Perhaps, some of us think of Facebook as an addiction because we are still getting used to the newer channels of communications and it is not unusual to feel nostalgic about the 'good old days' and 'good old ways'. That being said, it is always useful to reflect on the ways newer channels of relationship-building have changed the ways we maintain friendships and communication - Are the newer channels of relationship building (i.e. Facebook) any better or worse than traditional channels or are they just too different to compare?

Cultural resistance to Web 2.0

Have you ever thought cultures can clash over online collaboration, especially when using Web 2.0 tools like Wikis?


According to an interesting report from The Chronicle of Higher Education , Singaporean students tend to show resistance or reluctance to editing things that other people have posted. In an interview, a student said that it is "dangerous" to have the ability to change work that others have done. That is because publicly correcting a peer can cause the corrected one to lose face. Of course, causing someone to lose face is not polite not only in Singapore but also in other Western countries. But its negative impact on people's emotions or self-esteem could be much stronger in Asian countries like Singapore, China, Korea, and Japan.

Therefore, Web 2.0 tools, like Wikis, run up against some Asian cultural norms about how one should treat others in public. Especially if students need to edit work done by seniors or people older than themselves, it will be much more difficult for them because respecting seniors is a of core Asian value (mostly those values come from Confucianism). As another students noted in an interview, "you have to be more aware of others and have a sensitivity to others."

Students also worry about publicly posting their classwork on the Web if instructors ask them to do because it might cause themselves to lose face . According to the report, Michael Netzley, who received his Ph.D. at the University of Minnesota and is an assistant professor at Singapore Management University, has also faced hesitancy when asking students to use social-media tools for class projects.

According to Mr. Netzley, few students seemed to freely post to blogs or Twitter. His students set the privacy level high so that only close friends could see their work. Especially when the class project was not finished yet, they showed greater hesitancy to post it. Mr. Netzley said that Singaporean students seem to resist adopting education 2.0 in a deeper fashion.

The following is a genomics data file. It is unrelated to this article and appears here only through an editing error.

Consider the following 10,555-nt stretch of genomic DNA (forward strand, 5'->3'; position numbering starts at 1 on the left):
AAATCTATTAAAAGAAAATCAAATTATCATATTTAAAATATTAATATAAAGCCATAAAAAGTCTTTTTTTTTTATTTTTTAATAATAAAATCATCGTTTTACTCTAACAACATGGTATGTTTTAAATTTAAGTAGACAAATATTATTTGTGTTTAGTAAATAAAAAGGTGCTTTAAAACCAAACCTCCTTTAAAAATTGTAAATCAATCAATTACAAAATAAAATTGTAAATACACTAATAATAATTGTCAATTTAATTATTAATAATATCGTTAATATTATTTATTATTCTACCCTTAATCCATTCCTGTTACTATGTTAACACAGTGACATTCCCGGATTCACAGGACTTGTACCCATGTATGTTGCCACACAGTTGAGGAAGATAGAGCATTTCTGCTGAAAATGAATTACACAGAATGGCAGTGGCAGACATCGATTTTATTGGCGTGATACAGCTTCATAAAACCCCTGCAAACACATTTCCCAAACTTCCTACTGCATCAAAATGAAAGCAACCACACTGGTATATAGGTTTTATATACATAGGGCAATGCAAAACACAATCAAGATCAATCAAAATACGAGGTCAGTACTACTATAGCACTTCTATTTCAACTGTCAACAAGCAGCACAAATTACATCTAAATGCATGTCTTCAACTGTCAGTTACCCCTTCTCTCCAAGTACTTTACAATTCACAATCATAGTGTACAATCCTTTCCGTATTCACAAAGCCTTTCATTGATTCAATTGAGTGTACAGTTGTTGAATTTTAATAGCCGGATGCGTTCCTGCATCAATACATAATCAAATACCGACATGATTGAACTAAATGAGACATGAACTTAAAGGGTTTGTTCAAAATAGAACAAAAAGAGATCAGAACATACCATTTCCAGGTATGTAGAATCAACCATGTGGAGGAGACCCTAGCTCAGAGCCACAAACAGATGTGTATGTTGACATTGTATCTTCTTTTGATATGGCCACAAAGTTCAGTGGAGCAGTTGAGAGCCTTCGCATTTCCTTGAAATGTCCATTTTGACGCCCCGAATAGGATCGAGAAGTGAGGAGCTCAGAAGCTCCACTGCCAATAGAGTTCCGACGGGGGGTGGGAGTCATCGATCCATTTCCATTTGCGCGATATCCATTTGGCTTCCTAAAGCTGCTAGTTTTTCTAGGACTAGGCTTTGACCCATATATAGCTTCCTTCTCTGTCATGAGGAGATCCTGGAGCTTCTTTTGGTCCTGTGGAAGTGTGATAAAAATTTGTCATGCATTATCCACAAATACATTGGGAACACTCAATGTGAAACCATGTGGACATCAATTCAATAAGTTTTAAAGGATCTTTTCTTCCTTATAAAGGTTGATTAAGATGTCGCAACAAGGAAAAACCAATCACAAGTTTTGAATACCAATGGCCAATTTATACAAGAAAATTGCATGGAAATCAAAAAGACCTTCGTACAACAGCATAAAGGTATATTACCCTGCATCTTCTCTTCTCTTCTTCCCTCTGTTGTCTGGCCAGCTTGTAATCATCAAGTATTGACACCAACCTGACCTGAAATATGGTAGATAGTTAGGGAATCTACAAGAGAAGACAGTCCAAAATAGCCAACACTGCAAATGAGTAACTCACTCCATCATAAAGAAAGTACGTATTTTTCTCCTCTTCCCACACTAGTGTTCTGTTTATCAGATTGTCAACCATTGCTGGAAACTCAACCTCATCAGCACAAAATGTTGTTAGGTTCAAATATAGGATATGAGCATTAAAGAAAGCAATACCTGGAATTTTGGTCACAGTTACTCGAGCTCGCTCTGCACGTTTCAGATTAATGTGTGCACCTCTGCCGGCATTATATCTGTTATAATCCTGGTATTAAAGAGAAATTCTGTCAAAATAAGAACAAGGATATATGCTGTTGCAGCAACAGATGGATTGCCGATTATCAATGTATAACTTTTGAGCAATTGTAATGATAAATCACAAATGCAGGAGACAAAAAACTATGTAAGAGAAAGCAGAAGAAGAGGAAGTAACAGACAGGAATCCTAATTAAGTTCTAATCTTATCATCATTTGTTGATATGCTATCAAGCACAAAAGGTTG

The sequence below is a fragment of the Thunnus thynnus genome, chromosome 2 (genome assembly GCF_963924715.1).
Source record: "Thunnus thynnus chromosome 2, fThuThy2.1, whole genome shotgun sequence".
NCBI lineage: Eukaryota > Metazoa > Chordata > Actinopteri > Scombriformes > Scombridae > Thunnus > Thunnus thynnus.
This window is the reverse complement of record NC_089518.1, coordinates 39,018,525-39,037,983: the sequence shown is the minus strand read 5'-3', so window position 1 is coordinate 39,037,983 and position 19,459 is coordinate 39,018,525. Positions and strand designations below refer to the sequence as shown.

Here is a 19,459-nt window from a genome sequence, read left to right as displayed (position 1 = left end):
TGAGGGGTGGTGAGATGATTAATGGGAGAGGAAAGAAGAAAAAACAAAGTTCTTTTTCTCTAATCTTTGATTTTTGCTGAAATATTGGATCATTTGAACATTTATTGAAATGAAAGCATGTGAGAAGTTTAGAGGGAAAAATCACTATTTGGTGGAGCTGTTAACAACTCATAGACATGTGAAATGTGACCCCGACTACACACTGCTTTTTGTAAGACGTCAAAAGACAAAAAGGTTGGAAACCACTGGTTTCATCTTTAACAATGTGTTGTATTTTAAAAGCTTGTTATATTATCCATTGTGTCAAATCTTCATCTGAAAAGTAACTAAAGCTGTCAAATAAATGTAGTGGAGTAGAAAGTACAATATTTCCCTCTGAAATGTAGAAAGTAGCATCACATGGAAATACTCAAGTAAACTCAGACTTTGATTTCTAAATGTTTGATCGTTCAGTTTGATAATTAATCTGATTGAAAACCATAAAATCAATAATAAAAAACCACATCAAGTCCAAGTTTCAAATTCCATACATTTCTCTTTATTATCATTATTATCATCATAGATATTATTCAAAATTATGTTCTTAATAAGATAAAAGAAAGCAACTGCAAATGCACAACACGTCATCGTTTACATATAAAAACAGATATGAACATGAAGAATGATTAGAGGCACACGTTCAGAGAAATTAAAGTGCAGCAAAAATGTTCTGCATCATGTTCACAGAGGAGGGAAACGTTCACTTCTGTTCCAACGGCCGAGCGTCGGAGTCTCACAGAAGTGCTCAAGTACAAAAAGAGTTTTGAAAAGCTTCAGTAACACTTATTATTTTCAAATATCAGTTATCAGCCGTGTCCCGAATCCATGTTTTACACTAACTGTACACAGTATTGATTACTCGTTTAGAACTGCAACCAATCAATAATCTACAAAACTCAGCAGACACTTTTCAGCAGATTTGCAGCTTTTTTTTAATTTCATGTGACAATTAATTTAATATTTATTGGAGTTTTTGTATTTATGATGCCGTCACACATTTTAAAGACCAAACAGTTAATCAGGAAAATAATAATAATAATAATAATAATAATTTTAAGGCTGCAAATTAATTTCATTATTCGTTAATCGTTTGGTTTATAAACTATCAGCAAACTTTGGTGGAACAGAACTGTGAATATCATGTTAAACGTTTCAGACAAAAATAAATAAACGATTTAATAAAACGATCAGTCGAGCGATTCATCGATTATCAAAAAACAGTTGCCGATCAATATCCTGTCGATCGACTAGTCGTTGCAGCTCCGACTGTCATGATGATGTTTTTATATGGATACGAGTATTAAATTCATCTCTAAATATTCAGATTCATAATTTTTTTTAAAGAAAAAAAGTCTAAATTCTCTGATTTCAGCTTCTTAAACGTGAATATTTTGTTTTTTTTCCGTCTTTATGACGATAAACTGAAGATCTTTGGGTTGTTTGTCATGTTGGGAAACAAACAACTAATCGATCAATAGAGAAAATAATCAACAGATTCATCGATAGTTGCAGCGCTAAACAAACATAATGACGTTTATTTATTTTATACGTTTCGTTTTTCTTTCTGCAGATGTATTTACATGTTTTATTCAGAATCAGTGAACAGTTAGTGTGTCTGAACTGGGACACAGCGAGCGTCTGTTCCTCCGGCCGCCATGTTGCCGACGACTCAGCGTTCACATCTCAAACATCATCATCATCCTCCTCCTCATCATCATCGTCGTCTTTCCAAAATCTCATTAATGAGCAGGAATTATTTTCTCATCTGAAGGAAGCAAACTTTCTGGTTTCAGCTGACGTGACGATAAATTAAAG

So instructors who want to incorporate online collaboration into classes should take into consideration cultural differences. As Asian students expose themselves to Western culture, they can get used to Web 2.0 activities including posting their work publicly on the web and correcting or being corrected by others. But until then, those class activities may be difficult ones for Asian students.

Online learning might be a better alternative for some students.

In an experiment that compared the same introductory economics course that was taught online and in a lecture hall, it was discovered that "online learning on average beat face-to-face teaching by a modest but statistically meaningful margin," as reported in a New York Times article.

With the ability to hit pause and rewind the tape to take notes, this gives the students in the online class an advantage over their peers in the classroom who have to pay attention to the lecturer while frantically taking notes. Those who have had to speed-write in a lecture class back in the day would know that listening and taking notes simultaneously is no easy feat!

However, this article also takes a cautionary tone explaining that online learning is not necessarily for everyone despite its benefits and convenience. As the article points out, "certain groups did notably worse online. Hispanic students online fell nearly a full grade lower than Hispanic students that took the course in class. Male students did about a half-grade worse online, as did low-achievers, which had college grade-point averages below the mean for the university." This reinforces the common knowledge that some students are better suited for online learning than others. This is not to say that they are inherently better or wired differently but the profile of successful online learners typically are self-directed, independent, resourceful and highly motivated. Ironically, the very benefits of online learning such as the time-shifting convenience and flexibility might in fact lead to the academic demise of students who are less self-motivated.

However, if you have the right attitude towards learning, online courses might in fact better serve you than classroom teaching, as this experiment has shown. Not sure if online learning is right for you? Why don't you take the online learning assessment and find out?

About this Archive

This page is an archive of entries from September 2010 listed from newest to oldest.